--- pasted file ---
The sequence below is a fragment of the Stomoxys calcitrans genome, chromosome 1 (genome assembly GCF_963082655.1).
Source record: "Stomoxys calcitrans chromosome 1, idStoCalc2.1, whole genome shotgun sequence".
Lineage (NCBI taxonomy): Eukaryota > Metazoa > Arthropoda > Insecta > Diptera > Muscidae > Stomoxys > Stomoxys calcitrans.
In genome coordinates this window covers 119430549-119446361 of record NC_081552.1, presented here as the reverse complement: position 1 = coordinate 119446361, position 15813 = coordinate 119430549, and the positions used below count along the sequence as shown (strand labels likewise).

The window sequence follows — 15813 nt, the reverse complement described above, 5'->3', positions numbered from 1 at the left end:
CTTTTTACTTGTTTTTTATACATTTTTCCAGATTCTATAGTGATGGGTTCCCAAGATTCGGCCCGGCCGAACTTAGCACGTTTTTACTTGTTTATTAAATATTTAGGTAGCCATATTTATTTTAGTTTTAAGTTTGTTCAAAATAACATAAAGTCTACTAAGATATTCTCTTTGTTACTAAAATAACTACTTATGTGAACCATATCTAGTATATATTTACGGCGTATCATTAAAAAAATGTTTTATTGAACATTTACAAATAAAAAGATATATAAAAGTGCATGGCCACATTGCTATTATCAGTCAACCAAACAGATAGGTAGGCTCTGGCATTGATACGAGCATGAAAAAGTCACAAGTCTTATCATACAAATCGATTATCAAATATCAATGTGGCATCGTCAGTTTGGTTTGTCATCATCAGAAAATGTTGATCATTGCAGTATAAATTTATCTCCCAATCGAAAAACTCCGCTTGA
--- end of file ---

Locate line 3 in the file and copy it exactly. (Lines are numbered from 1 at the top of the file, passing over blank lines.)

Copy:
Lineage (NCBI taxonomy): Eukaryota > Metazoa > Arthropoda > Insecta > Diptera > Muscidae > Stomoxys > Stomoxys calcitrans.